[But no country will sacrifice itself “to put out somebody else’s fire”, he noted.  The world is no longer in an age of such “white knights” riding to the rescue of countries in distress, he added]

Globalisation could fail despite best efforts of governments : PM Lee
The Straits Times – 5 Nov 2011
by Janice Heng

Globalisation could unravel despite the best efforts of governments, Prime Minister Lee Hsien Loong warned in an interview on Thursday.

Speaking to BBC television while in France for the Group of 20 (G-20) summit, he pointed to the possibility of a “disorderly mishap” arising from the Greek debt crisis, even as European countries try “very hard to make sure that matters are handled in a controlled and managed manner”.

“I think in this world environment, governments know they cannot disconnect themselves without a very high price,” he said.

“You do not want to wake up the next morning and find yourself in a totally new situation, and have no Plan B.”

The possibility that Greece may leave the euro zone has raised questions over the future of a unified Europe.  If covergence in Europe fails, Mr Lee said, the world will face a difficult situation.  That includes Singapore which depends on a global economy charactrised by predictability and international rules.

Asked what Singapore could do to help as a small country, he said Singapore would do its part in the international effort to solve that crisis: ” We join the fire brigade, we each do our part, and together with the homeowner, we try to diminish the problem.”

The United States is now a “much less dominant participated in the world economy”, and the rising powers of China and India are still not “anywhere near being a dominant participant” – nor, he added, do they wish to be seen as such.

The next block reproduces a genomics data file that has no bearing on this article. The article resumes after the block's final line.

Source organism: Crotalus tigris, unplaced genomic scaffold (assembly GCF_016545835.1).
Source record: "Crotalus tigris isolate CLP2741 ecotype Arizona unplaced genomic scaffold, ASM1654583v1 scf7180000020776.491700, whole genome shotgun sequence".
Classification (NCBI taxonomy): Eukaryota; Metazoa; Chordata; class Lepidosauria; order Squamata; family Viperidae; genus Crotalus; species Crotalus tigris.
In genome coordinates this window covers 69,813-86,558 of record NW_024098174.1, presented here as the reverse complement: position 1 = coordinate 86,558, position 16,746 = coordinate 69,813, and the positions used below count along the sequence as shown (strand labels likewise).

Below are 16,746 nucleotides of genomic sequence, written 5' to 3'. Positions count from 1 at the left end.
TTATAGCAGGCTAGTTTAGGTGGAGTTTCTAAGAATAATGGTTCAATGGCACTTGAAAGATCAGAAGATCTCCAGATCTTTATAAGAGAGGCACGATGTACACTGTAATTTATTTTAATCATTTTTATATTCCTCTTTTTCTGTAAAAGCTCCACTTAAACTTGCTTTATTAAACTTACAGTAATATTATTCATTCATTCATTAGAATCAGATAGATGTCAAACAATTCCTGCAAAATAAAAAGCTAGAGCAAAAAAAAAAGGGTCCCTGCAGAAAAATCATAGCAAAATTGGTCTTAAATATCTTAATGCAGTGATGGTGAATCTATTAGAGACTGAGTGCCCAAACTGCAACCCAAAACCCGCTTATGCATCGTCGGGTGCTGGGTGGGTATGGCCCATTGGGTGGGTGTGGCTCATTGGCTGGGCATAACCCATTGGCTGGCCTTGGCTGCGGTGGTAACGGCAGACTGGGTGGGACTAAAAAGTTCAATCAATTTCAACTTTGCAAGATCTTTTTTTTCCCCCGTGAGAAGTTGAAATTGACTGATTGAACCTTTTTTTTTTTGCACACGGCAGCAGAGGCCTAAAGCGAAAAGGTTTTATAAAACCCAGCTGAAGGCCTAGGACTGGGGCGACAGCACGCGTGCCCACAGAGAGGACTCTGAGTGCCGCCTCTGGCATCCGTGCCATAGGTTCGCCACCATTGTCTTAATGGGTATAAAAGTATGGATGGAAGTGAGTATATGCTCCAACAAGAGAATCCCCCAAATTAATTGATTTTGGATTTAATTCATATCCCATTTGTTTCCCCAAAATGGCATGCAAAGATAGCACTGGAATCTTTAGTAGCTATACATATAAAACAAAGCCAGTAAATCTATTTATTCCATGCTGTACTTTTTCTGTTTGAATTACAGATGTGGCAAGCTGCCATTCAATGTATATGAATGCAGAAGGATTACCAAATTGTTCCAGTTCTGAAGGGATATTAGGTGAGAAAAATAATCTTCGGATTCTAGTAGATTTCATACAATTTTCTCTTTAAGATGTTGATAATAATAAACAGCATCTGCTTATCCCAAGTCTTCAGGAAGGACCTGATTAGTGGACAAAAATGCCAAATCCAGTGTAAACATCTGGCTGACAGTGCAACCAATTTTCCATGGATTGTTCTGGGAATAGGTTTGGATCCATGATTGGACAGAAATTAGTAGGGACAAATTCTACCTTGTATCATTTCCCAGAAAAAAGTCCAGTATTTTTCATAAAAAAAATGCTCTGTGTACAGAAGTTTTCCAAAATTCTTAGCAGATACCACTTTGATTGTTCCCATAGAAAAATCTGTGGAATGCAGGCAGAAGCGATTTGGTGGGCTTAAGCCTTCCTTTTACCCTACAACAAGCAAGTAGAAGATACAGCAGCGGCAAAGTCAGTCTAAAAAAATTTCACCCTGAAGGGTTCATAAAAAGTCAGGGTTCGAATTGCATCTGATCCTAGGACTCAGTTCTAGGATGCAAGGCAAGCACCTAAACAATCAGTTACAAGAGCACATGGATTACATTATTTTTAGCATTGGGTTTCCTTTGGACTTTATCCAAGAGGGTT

This lack of a dominant power may not necessarily be a problem as  “a lot of people will say a multi-polar, global system is more comfortable for the smaller powers”.

But he noted that such a world makes it more difficult for countries to coordinate, for leadership to be taken, and for decisive action to be agreed upon.

That, said PM Lee, is the strategic problem facing the G-20: the lack of global government.

The G-20 comprises 19 countries and the European Union.  In the absence of the “threat of imminent disaster to concentrate minds”, these countries each have their own perspectives, said Mr Lee.

On a more positive note, he pointed to what he called “moral persuasion” and “mutual encouragement” going on among G-20 countries to avoid “drastic” actions like protectionist measures.

“There is a certain obligation not to do foolish things, even when holding to the line is politically difficult at home”, he observed.

Cohesion was a theme of the interview: not just at the international level, but also within individual countries.

Noting that Singapore’s social cohesion is admired, the BBC interviewer Paul Mason asked how countries could deal with domestic unhappiness and division.

He also noted that “in the West, and above all in the UK (United Kingdom), there is a fascination with the Singapore story because it is a success after all the challenges you faced along the way”.

Replying, Mr Lee said Singapore has tried to persuade its people to share a common long-term goal, which is mainted onver maore than one election term.

But, he stressed twice, “I am not holding us out as what other countries should do.”

He noted that there are “deep forces” at work beyond the control of governments, such as globalisation which is putting downward pressure on wages of the less able, and technology which is displacing even skilled workers.

Singapore’s strategy has thus far worked to raise its own standard of living, he noted.  “But how we continue to make that progress forward from this level is something we are continuing to work at”, he said.  “So I would hesitate to say that Singapore has a solution for the rest of the world.”